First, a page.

It has become fashionable to judge persons in the past for not doing enough to stop injustices during their lifetimes. For example, if persons did not own slaves, then we may deem them complicit because they either did business with those who had slaves, or did not speak against it forcefully enough.
Jesus warned us about judging others, noting that we will be judged as severely as we judged others. Around the world, there is sex slavery, genocide, persecution of Christians, and a host of other unconscionable injustices. At this very moment, someone is being mercilessly tortured for their political or religious beliefs and they are desperate for relief.
Fortunately, we live in an age where we can facilitate the relief of all persecuted groups. As a sovereign nation, we can bring their plight to regional and international groups of which we are members. As members of professional and social groups we can put the issue on the agendas to see how we can make a difference. As individuals, we can pray.
There is one group which has suffered more than any other. In some countries, they are subjugated in times of peace, and raped at will in times of conflict. They are our sisters. The justification for their subjugation is normally religious, and the justification for their rape is normally the reward of conquest.
It has also become fashionable to blame Christianity for the subjugation of women, despite the evidence that countries with a foundation of Christianity are generally where women enjoy similar freedoms as men. However, to mention such inconvenient truths is also unfashionable. It is useful to be reminded of the Biblical perspective.
God gave the first man and woman the responsibility of managing the Earth that He created. They were to do this by first managing a small business as a team. The man was initially responsible for using the available resources to complete tasks, while the woman provided strategic advice to advance the work effectively and economically.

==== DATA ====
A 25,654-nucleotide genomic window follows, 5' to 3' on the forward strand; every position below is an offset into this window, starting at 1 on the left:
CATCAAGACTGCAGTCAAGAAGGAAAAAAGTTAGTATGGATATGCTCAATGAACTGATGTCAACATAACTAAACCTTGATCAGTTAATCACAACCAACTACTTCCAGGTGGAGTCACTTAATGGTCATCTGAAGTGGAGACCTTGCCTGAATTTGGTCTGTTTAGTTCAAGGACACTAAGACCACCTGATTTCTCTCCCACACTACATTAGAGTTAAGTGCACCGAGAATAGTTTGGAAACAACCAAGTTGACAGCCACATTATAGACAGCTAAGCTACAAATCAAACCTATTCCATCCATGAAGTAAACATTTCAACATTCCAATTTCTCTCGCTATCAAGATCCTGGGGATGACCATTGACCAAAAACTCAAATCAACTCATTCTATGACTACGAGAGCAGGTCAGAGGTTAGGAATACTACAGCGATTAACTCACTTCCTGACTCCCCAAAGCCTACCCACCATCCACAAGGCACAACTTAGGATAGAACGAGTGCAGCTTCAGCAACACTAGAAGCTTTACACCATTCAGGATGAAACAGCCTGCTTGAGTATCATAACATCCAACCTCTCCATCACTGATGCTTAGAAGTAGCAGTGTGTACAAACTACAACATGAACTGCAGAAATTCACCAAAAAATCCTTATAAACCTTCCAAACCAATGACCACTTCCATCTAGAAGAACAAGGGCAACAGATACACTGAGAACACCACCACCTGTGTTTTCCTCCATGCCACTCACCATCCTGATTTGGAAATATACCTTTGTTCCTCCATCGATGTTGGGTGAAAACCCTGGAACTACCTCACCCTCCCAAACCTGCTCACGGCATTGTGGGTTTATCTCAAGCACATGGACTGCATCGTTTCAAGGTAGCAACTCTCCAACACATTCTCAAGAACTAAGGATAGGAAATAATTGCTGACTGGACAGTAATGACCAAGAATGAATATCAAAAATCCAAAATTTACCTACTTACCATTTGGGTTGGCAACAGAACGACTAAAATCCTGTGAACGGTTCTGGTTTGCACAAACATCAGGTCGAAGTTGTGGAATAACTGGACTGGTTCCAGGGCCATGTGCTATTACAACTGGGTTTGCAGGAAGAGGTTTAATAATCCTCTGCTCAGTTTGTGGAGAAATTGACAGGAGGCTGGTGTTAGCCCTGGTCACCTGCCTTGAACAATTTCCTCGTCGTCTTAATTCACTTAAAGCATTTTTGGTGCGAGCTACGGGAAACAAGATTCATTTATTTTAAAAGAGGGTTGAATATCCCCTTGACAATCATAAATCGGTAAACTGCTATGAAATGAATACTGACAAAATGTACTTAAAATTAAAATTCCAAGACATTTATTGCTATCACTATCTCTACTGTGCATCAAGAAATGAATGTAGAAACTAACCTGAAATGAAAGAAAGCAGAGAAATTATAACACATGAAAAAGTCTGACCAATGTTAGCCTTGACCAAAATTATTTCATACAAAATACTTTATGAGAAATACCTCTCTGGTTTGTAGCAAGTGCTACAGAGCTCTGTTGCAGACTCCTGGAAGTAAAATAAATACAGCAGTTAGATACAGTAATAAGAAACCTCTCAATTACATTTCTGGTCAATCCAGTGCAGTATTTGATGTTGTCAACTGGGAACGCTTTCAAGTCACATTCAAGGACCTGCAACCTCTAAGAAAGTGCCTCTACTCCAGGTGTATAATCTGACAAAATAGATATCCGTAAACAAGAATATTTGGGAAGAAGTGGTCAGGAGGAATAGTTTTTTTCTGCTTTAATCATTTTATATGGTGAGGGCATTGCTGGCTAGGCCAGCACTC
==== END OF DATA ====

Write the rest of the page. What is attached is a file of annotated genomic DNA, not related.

God was their coach and friend who instructed them not to get into debt. However, rather than manage the business in a sustainable manner, they were enticed to take out an unsustainable loan which neither they nor generations of their offspring could repay.
Being spiritually in-debt was a stressful existence for both men and women, and it resulted in women being subjugated. The woman’s subservient role was codified in national laws and customs, which were strictly enforced for thousands of years. Fortunately, Jesus paid the debts of all men and women so that they could live spiritually debt-free lives.
This was very good news for both men and women. Men could benefit from a woman’s strategic advice by providing an environment where she can thrive, and women could escape a life of subjugation and operate as true partners.
Tragically, many people seemed afraid to experience the liberty of debt-free living, and preferred instead the false security that their in-debt experience seemed to provide. So how is this Biblical perspective relevant to us today?
History has shown that irresponsible men prefer women to be spiritually in-debt in order to maintain control over them. When such men get into places of authority, they seem to think that they are entitled to concubines.
There is simply no good reason for any woman to choose the stresses associated with spiritually in-debt dependence, when a liberating debt-free existence is freely available to her. Barbados needs spiritually debt-free women to play national roles at this critical time. It is important to note that such women comprise approximately one half of Solutions Barbados candidates.